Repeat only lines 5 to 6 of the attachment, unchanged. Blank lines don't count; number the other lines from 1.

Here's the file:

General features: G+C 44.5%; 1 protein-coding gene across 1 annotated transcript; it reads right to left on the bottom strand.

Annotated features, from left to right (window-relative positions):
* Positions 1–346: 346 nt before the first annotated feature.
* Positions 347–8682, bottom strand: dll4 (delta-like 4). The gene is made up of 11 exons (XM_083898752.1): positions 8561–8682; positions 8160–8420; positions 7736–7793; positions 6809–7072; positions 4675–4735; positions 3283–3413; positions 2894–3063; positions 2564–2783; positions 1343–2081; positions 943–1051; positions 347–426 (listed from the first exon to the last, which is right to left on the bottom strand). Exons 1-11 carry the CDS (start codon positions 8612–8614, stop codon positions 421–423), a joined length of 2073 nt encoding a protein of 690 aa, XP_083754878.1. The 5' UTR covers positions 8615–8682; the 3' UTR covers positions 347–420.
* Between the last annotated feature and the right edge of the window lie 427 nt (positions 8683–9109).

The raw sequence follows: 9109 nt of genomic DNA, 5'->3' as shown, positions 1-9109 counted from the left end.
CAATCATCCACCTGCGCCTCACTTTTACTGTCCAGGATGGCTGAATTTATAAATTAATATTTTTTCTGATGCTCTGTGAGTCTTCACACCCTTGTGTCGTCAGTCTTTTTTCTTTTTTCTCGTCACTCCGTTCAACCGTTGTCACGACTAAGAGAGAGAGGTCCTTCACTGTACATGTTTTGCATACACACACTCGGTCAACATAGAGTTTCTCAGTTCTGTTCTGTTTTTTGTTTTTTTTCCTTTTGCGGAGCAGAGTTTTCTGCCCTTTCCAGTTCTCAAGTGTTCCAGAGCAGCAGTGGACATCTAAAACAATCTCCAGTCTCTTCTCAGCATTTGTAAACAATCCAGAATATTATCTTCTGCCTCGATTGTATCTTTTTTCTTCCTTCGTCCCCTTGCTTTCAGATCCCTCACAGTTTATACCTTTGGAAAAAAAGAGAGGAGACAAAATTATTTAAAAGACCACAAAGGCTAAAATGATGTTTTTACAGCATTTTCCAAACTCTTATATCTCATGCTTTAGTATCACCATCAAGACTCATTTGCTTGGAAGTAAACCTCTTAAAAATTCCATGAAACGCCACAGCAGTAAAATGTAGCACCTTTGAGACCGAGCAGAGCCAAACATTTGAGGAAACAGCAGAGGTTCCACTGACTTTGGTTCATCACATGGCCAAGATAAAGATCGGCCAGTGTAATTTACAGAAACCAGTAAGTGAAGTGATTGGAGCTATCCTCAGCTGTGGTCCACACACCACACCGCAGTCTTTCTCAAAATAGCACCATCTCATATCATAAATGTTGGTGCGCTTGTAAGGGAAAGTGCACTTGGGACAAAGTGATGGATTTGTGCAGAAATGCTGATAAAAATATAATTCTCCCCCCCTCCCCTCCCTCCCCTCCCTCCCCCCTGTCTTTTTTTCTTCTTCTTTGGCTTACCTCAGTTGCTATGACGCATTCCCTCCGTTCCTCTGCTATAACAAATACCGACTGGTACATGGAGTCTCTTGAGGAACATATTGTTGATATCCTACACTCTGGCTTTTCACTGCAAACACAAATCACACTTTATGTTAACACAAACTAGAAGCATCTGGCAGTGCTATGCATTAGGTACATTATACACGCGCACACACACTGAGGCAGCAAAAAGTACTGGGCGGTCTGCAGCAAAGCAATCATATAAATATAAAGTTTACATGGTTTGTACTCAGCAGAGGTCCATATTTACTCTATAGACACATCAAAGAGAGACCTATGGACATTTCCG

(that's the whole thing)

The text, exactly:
* Between the last annotated feature and the right edge of the window lie 427 nt (positions 8683–9109).

The raw sequence follows: 9109 nt of genomic DNA, 5'->3' as shown, positions 1-9109 counted from the left end.